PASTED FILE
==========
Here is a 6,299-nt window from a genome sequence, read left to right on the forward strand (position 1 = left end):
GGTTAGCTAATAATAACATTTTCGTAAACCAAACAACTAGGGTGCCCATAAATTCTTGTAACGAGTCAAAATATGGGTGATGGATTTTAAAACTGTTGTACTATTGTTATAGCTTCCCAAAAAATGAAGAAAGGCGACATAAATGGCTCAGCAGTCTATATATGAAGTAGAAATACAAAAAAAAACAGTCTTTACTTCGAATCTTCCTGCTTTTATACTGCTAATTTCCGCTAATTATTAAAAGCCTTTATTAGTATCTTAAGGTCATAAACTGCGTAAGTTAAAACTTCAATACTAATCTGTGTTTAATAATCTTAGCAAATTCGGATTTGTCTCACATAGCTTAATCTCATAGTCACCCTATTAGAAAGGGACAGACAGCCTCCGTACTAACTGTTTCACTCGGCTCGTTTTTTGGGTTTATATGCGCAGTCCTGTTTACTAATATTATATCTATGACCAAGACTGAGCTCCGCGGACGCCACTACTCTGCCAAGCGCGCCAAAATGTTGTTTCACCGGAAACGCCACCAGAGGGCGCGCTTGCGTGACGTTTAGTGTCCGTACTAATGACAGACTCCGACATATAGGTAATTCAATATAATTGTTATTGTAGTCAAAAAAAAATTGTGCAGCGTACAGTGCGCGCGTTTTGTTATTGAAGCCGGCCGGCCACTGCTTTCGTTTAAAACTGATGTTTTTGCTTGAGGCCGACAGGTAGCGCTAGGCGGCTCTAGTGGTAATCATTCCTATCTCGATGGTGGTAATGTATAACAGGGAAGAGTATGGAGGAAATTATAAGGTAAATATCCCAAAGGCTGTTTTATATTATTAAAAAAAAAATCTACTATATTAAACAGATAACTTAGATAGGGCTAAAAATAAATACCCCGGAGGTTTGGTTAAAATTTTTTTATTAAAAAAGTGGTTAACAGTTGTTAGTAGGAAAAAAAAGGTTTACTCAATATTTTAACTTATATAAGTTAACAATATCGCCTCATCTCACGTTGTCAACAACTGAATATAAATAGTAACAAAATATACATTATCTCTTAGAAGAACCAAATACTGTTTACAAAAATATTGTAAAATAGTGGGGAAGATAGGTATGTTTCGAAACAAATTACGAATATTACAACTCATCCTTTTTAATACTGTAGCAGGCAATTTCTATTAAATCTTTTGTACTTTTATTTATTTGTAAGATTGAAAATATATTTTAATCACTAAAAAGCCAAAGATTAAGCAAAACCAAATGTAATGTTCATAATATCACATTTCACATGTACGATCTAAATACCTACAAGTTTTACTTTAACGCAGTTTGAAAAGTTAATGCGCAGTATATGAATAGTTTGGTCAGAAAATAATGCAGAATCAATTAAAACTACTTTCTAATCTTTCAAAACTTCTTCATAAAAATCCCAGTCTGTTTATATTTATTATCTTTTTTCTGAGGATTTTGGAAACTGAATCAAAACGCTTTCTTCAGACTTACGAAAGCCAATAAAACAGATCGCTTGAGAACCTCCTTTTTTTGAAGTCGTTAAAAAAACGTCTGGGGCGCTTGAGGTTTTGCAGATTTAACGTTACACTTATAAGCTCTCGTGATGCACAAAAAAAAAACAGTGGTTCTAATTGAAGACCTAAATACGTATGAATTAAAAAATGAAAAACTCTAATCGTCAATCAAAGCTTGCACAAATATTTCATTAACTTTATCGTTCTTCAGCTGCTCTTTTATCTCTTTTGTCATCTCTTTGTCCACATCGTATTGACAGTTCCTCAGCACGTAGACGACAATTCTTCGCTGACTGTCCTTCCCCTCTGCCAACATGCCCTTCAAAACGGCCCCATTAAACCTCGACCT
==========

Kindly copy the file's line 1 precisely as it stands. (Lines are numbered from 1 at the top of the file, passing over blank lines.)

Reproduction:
Here is a 6,299-nt window from a genome sequence, read left to right on the forward strand (position 1 = left end):